“No, she won’t. You don’t seem to understand, fat man. It’s all about appearances. Public image. Form over substance. Kelly Atkins is one of the most well-loved people in River Bend. I can only enhance my already substantial approval rating by marrying her. There may come a time when that kind of capital will be needed. Men in our position need to be married. It looks better, you know that.”
          Kragan grunted. “How long do you think you can fool her?”
          Backstrom: “I’ve been fooling her for quite a while now. When I get a little tired of her, I can always find an excuse to take a trip somewhere. And then, in a year or two, I’ll arrange a little ‘accident’ for her. That will build up public sympathy for me. I’ll have this town eating out of my hand. Probably do the political thing before long.”
          It took every ounce of my will power not to walk into that room and blow Backstrom to the back side of hell. He didn’t love Kelly; the marriage was all for show, and he intended to kill her in the not-too-distant future. That man was every bit of the slimeball McConnell had said he was—and worse. I couldn’t let him fulfill his plans towards Kelly; but how would she ever believe me unless I had some proof of who Backstrom was? McConnell might be of help, but she wouldn’t believe him, either. More than ever, I realized that Allie Summer and those documents she stole were the key.
          The conversation between Kragan and Backstrom went from intolerable to…beyond intolerable. Backstrom continued, “Speaking of doing away with wives, when are you going to get rid of yours? East Clearwater will be yours, free and clear, and we can divide it up, too. That’s a lot more settlers, a lot more cows, and a lot more foreclosures. I’d actually like to have a piece of that ranch as well.”
          Kragan: “Yeah, well, I’ve got something nasty planned for Gail within the next couple of weeks. We’ve only been married six months; I still haven’t been able to get her into bed. She’s always either at her ranch or in the second floor bedroom and I don’t want to waste the energy climbing the stairs. She isn’t much use to me that way, so I’ll dispose of her and sell the land piecemeal.”
          Backstrom laughed. “Nice job, Romeo, she won’t get into bed with you, so kill her and be done with it. Greediness is next to godliness.” And they both laughed at that.
          Kragan: “Gail is going to go back east to visit some relatives, and never return. Emphasis on the ‘never.’” They laughed together again.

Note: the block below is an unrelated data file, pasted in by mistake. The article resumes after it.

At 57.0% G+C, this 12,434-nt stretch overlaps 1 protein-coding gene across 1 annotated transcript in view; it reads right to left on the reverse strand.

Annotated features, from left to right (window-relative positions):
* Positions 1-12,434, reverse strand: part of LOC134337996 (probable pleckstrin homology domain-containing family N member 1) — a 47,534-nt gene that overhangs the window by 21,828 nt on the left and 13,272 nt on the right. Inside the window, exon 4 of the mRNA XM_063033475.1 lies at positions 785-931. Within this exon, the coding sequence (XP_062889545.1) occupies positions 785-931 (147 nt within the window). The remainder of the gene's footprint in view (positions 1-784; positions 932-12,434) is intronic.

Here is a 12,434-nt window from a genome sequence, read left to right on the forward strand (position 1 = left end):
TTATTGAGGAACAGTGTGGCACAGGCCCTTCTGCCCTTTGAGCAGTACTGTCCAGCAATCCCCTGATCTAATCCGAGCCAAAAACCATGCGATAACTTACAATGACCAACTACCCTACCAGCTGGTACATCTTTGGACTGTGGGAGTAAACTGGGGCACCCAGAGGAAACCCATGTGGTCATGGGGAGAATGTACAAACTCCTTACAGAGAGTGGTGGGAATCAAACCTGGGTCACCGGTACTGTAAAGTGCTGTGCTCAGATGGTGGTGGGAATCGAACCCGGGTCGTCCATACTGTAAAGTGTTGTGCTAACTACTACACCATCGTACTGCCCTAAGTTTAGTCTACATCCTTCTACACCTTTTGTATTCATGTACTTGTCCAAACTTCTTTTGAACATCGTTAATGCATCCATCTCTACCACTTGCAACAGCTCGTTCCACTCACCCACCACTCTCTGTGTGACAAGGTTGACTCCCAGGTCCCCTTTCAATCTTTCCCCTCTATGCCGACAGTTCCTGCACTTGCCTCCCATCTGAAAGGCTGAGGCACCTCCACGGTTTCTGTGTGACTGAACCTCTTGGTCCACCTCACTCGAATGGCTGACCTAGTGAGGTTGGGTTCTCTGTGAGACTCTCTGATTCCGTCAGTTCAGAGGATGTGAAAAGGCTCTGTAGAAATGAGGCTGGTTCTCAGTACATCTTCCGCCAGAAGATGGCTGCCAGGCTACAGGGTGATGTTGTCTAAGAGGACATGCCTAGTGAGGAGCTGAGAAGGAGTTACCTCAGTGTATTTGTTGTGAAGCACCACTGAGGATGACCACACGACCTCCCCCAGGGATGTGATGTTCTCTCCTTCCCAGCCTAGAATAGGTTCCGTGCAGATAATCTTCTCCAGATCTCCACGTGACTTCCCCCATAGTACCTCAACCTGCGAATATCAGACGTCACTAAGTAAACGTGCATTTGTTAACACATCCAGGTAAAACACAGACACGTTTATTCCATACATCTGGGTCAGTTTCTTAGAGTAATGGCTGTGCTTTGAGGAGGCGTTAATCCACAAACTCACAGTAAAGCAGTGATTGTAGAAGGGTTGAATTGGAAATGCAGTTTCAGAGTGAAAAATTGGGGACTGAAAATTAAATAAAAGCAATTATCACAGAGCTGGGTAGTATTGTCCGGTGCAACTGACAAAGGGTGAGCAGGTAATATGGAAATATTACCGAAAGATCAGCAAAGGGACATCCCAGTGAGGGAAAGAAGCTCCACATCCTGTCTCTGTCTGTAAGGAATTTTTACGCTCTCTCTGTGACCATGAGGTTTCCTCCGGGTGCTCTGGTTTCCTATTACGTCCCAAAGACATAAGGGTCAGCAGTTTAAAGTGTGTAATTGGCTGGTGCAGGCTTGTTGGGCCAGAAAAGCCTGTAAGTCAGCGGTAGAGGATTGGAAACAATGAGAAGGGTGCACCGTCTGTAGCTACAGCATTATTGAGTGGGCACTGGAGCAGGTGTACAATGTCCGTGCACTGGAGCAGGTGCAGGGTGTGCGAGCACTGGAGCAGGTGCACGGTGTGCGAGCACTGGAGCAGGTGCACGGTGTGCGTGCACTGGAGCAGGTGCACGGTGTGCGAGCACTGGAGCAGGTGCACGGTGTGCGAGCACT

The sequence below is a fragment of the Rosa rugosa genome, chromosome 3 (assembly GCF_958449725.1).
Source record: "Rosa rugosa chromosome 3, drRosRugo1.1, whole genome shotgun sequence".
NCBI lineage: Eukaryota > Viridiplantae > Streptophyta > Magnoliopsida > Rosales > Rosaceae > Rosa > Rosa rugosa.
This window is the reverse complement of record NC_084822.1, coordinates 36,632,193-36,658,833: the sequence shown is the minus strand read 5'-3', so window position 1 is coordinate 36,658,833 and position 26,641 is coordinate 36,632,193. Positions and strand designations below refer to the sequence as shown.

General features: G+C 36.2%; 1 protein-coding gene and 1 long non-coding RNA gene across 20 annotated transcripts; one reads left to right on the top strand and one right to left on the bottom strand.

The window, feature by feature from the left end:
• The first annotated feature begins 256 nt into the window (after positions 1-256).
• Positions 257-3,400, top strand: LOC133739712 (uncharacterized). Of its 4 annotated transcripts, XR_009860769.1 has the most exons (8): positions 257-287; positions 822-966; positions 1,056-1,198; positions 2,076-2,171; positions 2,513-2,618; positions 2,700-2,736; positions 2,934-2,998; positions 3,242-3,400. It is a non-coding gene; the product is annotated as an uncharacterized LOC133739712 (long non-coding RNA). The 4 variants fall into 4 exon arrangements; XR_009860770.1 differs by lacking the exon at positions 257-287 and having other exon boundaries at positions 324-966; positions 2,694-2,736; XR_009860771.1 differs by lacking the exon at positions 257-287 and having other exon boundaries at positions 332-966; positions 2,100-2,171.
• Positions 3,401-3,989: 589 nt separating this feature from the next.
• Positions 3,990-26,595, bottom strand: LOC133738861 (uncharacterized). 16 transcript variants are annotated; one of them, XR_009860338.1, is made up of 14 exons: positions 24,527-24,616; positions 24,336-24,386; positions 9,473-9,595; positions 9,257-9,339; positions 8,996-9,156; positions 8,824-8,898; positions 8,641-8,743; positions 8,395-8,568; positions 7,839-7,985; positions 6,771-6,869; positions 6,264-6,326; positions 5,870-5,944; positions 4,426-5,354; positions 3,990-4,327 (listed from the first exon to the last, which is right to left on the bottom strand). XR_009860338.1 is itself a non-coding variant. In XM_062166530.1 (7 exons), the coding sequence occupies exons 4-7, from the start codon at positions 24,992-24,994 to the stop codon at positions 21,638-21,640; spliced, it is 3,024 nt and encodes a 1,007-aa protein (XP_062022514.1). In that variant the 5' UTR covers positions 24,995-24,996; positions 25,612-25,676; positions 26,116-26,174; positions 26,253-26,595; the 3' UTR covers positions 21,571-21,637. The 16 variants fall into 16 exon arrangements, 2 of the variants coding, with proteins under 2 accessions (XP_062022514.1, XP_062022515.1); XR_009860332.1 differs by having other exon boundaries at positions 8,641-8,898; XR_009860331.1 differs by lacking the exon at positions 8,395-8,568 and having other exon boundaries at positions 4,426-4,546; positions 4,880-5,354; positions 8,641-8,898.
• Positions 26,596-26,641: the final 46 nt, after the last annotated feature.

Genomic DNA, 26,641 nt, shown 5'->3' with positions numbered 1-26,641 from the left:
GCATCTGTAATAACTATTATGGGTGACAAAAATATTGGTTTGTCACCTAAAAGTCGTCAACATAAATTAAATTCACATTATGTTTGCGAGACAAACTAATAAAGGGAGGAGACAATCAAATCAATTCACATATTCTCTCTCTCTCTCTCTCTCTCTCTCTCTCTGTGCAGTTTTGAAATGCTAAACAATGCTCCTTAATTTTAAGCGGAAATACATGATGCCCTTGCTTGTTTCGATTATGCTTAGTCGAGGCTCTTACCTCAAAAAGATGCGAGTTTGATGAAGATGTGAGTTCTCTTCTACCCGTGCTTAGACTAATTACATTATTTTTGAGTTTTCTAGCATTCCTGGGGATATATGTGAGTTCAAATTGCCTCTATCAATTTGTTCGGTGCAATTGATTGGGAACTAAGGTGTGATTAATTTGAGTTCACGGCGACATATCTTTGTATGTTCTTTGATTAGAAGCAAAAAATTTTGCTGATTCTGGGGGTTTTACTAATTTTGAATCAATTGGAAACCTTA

So Kragan planned on killing Gail just like Backstrom was going to kill Kelly. They’d own the whole valley then and Backstrom could, indeed, play the sympathy card for the “loss” of his “wife.” I was stunned, appalled, incensed and disgusted, all at the same time. The conversation wasn’t finished, but the only other matter of note I heard was the current bit of larceny. Backstrom was saying, “I’ve got a herd of 250 cattle on the way to Canada at the moment. We took those from those four ranches you directed us to. You should be able to foreclose on them before long.”
          Kragan: “Good. How much do you think you’ll get for those cows?”
          Backstrom: “We’ll pull in at least $50 a head. Remember, we got 60 a head last winter; not much beef available for those ‘jacks and miners this time of year.”
          Kragan: “250 times 60 is $15,000. That’s penny-ante stuff. We won’t get rich on that, but it’s our best haul on cattle since you’ve been here. Those settlers Conners brought in have about 700 cattle. Let’s give them a couple of years before we hit them. With natural increase, they should be close to 1,000 head by then, even with what they’ll have to sell, and we’ll take what they’ve got then. 1,000 times 60 begins to be something a fellow can feel.”
          Backstrom: “Yeah. And there’ll be more settlers come in. And even more if you’d plant that wife of yours and put that land on the market.”
          Kragan: “In time, Ba—Dryer, in time. We’ve got this whole valley in our hands, if we’ll handle it right.”
          I’d heard enough. Not only was I stunned, appalled, incensed, and disgusted, I was also getting sick. Plus, I needed to go tell McConnell what I had heard. I couldn’t take this to the sheriff, of course; my testimony would never stick in a court of law; and, from all I’d heard, Doolittle was a stooge anyway. But the Ranger Captain would be glad to know his lady was still alive and he could start moving on that. Then…then…I could go talk to Kelly…and Gail…I sighed.
          Maybe I could send Ben Baker to do that….
          I decided I had pushed my luck for enough and learned everything I wanted to find out from these two weasels. I slowly crept back to the door and picked up my boots—and promptly dropped one of them. The noise, to me, sounded like a bomb going off, and I heard two chairs scrape the floor as the two men no doubt intended to investigate. I quickly slipped out the door, holding my boots, looking around for someplace to hide. There wasn’t any and I knew it was only a matter of two or three seconds before Kragan and Backstrom burst through that door. The only thing I could think of at the moment was to start staggering and singing at the top of my voice:

          “In a cavern, in a canyon, exshcavatin’ fer a mine,
          Dwelt a miner, ‘49er, and hish daughter, Clementine…”

          “It’s some drunk,” I heard Backstrom say with disgust as I stumbled away from the door. Then he shouted to me, “Shut up, you fool, you’ll wake up the dead.”